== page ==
Methods: Seventy three patients with new T1R were randomized to receive Adalimumab or Prednisolone for 20 weeks. TNF-α levels were corelated before and after the intervention.
Results: Recovery rates in skin signs was similar in both groups (91% vs 88%). Improvements in nerve function both, new and old, sensory (66% vs 49%) and motor (75% vs 74%) loss were higher (but not significantly so) in the patients on Adalimumab. Recurrences rates of T1R (85%) were high in both groups, and recurrences occurred significantly earlier (8 weeks) in patients Adalimumab, who needed 10% more additional prednisolone. Serious major and minor adverse events rates were much lesser with Adalimumab as compared to Prednisolone alone. Both groups had a significant improvement in their quality of life after the study, measured by the Short form survey SF-36.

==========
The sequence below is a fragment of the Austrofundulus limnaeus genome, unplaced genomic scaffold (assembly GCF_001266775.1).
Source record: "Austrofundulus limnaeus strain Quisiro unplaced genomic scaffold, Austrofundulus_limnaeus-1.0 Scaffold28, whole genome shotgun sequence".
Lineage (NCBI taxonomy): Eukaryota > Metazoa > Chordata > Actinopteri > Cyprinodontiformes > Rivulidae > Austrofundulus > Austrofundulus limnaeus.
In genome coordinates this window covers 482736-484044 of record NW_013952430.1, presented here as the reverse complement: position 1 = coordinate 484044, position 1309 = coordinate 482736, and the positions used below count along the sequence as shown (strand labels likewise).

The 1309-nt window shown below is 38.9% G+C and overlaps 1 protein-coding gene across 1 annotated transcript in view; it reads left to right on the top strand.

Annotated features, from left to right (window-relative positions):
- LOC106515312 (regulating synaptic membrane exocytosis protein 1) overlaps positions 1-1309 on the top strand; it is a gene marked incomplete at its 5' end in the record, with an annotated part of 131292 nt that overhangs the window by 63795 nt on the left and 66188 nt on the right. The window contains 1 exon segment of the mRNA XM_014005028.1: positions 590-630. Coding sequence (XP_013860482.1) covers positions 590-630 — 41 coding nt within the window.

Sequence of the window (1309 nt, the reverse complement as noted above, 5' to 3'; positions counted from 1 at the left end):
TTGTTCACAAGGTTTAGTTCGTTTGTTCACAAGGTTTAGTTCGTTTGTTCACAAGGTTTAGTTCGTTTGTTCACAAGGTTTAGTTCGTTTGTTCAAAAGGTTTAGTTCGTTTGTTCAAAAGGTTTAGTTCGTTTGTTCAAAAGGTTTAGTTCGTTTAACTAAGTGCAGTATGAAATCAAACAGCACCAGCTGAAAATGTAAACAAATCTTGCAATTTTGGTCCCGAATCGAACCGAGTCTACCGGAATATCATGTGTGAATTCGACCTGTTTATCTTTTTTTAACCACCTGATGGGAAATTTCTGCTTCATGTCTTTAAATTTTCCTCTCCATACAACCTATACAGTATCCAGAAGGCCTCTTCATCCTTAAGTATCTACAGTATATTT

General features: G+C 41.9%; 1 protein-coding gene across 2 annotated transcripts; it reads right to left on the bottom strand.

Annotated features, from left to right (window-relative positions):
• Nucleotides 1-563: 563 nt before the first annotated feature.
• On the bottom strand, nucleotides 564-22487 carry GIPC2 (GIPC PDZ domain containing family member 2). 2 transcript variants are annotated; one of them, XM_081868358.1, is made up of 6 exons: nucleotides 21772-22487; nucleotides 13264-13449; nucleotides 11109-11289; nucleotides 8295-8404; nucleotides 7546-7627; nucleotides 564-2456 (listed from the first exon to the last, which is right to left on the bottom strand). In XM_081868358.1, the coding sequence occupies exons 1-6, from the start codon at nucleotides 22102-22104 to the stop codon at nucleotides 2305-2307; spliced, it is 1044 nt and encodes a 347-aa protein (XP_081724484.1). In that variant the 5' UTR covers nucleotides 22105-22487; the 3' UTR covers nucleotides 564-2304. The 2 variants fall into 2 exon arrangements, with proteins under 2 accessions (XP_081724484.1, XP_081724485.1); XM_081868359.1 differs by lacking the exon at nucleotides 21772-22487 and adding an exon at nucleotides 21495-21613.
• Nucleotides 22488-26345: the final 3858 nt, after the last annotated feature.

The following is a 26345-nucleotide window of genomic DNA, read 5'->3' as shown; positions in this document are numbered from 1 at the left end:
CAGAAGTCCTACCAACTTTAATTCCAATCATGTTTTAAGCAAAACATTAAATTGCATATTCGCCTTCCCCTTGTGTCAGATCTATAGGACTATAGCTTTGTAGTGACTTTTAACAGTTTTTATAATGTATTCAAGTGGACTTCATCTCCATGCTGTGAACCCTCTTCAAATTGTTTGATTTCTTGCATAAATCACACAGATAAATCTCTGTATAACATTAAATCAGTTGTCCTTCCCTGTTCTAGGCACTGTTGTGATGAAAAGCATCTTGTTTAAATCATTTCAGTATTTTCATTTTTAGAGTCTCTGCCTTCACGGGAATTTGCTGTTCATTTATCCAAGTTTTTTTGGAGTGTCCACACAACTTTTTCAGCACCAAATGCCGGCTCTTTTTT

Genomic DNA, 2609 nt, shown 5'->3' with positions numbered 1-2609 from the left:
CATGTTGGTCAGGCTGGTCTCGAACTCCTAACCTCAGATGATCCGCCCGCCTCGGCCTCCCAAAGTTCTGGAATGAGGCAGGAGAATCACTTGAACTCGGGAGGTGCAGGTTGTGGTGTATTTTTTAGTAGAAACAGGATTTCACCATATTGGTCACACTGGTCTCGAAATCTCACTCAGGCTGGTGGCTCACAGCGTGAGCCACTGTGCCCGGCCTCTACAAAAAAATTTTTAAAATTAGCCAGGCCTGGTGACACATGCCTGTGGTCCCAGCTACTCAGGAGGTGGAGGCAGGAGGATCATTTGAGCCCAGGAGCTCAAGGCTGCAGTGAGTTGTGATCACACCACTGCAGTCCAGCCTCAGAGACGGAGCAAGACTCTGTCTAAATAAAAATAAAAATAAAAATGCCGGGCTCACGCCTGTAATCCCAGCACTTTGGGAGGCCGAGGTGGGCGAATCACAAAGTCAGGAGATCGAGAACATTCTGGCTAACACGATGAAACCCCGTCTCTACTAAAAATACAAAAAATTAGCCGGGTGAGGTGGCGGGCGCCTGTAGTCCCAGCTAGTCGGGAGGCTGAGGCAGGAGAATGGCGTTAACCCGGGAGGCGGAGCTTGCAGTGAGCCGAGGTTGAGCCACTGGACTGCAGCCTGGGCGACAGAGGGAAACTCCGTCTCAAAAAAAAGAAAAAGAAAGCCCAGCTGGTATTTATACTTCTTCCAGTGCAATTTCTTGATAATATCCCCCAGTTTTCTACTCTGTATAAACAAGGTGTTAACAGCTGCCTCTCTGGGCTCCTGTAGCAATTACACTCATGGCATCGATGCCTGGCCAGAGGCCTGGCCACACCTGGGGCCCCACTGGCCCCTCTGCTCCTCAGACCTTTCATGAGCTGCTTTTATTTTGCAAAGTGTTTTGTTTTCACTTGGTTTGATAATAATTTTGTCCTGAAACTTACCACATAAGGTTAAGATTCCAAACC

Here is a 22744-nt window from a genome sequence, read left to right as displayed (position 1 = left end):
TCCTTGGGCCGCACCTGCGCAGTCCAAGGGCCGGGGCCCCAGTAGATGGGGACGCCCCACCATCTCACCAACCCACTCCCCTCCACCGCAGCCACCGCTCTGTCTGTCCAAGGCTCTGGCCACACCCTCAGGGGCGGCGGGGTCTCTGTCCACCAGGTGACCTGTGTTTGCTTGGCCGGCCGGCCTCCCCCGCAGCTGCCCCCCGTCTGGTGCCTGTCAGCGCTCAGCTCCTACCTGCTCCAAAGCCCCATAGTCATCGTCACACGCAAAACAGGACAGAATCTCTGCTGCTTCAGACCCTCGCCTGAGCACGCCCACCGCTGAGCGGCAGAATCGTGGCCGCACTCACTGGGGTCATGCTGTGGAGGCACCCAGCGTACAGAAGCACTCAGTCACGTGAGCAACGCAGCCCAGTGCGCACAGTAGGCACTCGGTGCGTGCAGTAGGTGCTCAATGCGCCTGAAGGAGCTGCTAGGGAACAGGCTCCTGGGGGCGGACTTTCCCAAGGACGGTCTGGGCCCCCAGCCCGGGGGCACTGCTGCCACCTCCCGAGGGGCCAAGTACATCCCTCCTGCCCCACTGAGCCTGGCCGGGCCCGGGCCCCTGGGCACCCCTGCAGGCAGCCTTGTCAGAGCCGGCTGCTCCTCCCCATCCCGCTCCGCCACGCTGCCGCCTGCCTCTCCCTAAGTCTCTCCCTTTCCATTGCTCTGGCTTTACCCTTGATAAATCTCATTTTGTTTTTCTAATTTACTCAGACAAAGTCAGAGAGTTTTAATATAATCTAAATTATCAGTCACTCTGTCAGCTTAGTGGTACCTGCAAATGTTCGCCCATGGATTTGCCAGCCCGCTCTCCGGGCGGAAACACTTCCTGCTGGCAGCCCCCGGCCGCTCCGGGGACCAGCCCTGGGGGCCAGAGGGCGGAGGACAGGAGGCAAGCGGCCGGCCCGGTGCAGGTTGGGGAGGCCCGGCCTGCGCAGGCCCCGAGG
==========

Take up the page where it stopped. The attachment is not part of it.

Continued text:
Conclusion: This is the first double-blind RCT assessing adalimumab, in the management of T1R. It could be a safe alternative second-line drug for patients with T1R who are not improving with prednisolone or are experiencing adverse events related to prednisolone. TNF-α levels could be an important diagnostic marker to diagnose and prognisticate cases of Type 1 Lepra reaction, which if not treated in time can lead to irreversible nerve damage.
D. Mitra, None
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